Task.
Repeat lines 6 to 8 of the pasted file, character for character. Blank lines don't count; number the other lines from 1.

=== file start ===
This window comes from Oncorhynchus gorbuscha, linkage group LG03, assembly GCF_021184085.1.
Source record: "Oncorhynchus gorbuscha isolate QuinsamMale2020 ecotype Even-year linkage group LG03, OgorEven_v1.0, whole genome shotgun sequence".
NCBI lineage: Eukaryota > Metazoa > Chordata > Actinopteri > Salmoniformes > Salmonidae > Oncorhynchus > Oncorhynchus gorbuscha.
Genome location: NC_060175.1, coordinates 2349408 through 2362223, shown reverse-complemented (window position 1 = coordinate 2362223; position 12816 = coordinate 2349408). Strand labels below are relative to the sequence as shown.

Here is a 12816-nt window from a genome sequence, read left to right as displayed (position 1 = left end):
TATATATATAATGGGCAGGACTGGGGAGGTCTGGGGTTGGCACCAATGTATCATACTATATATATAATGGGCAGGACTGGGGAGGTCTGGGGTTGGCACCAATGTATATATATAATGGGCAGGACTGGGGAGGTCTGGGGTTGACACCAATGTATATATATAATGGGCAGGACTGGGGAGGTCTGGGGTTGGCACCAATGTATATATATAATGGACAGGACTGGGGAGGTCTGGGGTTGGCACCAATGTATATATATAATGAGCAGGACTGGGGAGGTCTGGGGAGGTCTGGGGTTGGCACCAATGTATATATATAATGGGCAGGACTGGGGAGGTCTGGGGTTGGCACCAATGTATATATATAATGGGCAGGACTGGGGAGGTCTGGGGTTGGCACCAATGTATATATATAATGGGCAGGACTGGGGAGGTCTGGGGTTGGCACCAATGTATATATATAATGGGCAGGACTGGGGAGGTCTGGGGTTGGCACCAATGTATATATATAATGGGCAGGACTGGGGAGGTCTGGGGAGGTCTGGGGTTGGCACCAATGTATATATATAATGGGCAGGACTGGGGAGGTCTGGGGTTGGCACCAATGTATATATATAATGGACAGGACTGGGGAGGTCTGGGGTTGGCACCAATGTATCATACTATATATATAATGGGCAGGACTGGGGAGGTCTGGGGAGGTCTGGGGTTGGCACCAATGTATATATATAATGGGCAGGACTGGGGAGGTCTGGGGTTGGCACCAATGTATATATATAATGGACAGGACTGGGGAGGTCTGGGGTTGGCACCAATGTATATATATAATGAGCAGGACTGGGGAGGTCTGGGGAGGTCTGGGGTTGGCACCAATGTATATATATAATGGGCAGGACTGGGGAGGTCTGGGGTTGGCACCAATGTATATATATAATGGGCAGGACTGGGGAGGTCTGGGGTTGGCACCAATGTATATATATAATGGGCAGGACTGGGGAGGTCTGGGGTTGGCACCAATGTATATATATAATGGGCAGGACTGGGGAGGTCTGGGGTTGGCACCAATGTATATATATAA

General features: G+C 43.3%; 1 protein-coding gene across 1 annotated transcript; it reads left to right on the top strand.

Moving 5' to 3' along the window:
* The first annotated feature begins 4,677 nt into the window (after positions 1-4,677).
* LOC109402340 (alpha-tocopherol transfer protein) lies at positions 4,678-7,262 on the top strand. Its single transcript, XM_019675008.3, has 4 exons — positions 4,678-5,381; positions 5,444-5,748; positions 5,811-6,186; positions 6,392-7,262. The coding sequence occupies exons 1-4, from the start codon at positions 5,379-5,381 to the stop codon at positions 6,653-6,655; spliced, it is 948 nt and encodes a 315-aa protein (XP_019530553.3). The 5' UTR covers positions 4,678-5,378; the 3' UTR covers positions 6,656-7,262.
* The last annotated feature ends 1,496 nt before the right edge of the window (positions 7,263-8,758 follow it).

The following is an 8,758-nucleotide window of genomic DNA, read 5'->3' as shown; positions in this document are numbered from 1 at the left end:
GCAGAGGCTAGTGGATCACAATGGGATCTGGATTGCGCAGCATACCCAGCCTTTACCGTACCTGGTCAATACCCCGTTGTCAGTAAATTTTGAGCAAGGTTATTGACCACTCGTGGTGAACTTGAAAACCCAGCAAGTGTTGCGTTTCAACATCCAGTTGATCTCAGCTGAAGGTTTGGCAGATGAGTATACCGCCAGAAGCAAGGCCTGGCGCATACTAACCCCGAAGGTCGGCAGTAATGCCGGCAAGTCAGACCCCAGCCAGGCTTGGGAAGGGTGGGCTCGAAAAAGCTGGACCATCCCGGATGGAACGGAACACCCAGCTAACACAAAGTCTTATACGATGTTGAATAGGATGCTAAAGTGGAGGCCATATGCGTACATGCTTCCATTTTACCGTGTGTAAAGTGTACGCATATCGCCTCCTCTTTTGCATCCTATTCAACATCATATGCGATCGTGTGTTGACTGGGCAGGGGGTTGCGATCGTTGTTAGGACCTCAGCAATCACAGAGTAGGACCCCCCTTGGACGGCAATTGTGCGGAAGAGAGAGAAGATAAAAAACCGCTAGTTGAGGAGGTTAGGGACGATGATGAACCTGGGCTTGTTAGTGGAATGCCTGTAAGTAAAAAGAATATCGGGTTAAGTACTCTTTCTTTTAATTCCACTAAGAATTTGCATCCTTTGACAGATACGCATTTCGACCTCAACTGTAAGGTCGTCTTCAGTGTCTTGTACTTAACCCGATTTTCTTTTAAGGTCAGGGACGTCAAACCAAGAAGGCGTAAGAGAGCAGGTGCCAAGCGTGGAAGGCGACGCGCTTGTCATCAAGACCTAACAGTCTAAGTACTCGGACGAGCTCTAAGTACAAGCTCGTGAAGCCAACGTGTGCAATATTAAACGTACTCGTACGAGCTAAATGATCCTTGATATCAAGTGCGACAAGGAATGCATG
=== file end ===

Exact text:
TATATATATAATGGGCAGGACTGGGGAGGTCTGGGGTTGGCACCAATGTATCATACTATATATATAATGGGCAGGACTGGGGAGGTCTGGGGTTGGCACCAATGTATATATATAATGGGCAGGACTGGGGAGGTCTGGGGTTGACACCAATGTATATATATAATGGGCAGGACTGGGGAGGTCTGGGGTTGGCACCAATGTATATATATAATGGACAGGACTGGGGAGGTCTGGGGTTGGCACCAATGTATATATATAATGAGCAGGACTGGGGAGGTCTGGGGAGGTCTGGGGTTGGCACCAATGTATATATATAATGGGCAGGACTGGGGAGGTCTGGGGTTGGCACCAATGTATATATATAATGGGCAGGACTGGGGAGGTCTGGGGTTGGCACCAATGTATATATATAATGGGCAGGACTGGGGAGGTCTGGGGTTGGCACCAATGTATATATATAATGGGCAGGACTGGGGAGGTCTGGGGTTGGCACCAATGTATATATATAATGGGCAGGACTGGGGAGGTCTGGGGAGGTCTGGGGTTGGCACCAATGTATATATATAATGGGCAGGACTGGGGAGGTCTGGGGTTGGCACCAATGTATATATATAATGGACAGGACTGGGGAGGTCTGGGGTTGGCACCAATGTATCATACTATATATATAATGGGCAGGACTGGGGAGGTCTGGGGAGGTCTGGGGTTGGCACCAATGTATATATATAATGGGCAGGACTGGGGAGGTCTGGGGTTGGCACCAATGTATATATATAATGGACAGGACTGGGGAGGTCTGGGGTTGGCACCAATGTATATATATAATGAGCAGGACTGGGGAGGTCTGGGGAGGTCTGGGGTTGGCACCAATGTATATATATAATGGGCAGGACTGGGGAGGTCTGGGGTTGGCACCAATGTATATATATAATGGGCAGGACTGGGGAGGTCTGGGGTTGGCACCAATGTATATATATAATGGGCAGGACTGGGGAGGTCTGGGGTTGGCACCAATGTATATATATAATGGGCAGGACTGGGGAGGTCTGGGGTTGGCACCAATGTATATATATAA

General features: G+C 43.3%; 1 protein-coding gene across 1 annotated transcript; it reads left to right on the top strand.

Moving 5' to 3' along the window: